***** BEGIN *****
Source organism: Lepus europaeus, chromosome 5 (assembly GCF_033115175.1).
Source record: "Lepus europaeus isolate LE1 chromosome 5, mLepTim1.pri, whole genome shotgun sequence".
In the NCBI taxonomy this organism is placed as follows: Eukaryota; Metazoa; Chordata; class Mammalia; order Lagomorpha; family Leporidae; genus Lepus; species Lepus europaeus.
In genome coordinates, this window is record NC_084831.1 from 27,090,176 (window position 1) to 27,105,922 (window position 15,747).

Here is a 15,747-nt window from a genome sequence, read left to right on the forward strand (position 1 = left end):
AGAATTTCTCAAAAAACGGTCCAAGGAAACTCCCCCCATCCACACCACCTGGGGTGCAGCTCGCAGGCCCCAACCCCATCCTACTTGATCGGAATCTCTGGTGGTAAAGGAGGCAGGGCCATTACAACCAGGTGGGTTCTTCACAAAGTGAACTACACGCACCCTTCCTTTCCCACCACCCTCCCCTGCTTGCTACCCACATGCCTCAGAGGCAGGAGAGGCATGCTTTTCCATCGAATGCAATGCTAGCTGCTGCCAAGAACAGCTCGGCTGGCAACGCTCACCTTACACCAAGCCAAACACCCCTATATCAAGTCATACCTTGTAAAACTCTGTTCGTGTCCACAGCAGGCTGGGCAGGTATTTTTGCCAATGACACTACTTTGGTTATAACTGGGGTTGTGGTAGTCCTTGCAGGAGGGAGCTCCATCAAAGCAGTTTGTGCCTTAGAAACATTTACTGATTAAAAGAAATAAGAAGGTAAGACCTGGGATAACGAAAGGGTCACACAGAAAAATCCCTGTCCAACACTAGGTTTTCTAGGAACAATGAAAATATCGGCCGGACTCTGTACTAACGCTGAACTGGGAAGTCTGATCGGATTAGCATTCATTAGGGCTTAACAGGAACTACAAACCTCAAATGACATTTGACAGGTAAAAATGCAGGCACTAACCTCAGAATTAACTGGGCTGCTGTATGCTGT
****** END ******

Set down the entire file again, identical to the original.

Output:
Source organism: Lepus europaeus, chromosome 5 (assembly GCF_033115175.1).
Source record: "Lepus europaeus isolate LE1 chromosome 5, mLepTim1.pri, whole genome shotgun sequence".
In the NCBI taxonomy this organism is placed as follows: Eukaryota; Metazoa; Chordata; class Mammalia; order Lagomorpha; family Leporidae; genus Lepus; species Lepus europaeus.
In genome coordinates, this window is record NC_084831.1 from 27,090,176 (window position 1) to 27,105,922 (window position 15,747).

Here is a 15,747-nt window from a genome sequence, read left to right on the forward strand (position 1 = left end):
AGAATTTCTCAAAAAACGGTCCAAGGAAACTCCCCCCATCCACACCACCTGGGGTGCAGCTCGCAGGCCCCAACCCCATCCTACTTGATCGGAATCTCTGGTGGTAAAGGAGGCAGGGCCATTACAACCAGGTGGGTTCTTCACAAAGTGAACTACACGCACCCTTCCTTTCCCACCACCCTCCCCTGCTTGCTACCCACATGCCTCAGAGGCAGGAGAGGCATGCTTTTCCATCGAATGCAATGCTAGCTGCTGCCAAGAACAGCTCGGCTGGCAACGCTCACCTTACACCAAGCCAAACACCCCTATATCAAGTCATACCTTGTAAAACTCTGTTCGTGTCCACAGCAGGCTGGGCAGGTATTTTTGCCAATGACACTACTTTGGTTATAACTGGGGTTGTGGTAGTCCTTGCAGGAGGGAGCTCCATCAAAGCAGTTTGTGCCTTAGAAACATTTACTGATTAAAAGAAATAAGAAGGTAAGACCTGGGATAACGAAAGGGTCACACAGAAAAATCCCTGTCCAACACTAGGTTTTCTAGGAACAATGAAAATATCGGCCGGACTCTGTACTAACGCTGAACTGGGAAGTCTGATCGGATTAGCATTCATTAGGGCTTAACAGGAACTACAAACCTCAAATGACATTTGACAGGTAAAAATGCAGGCACTAACCTCAGAATTAACTGGGCTGCTGTATGCTGT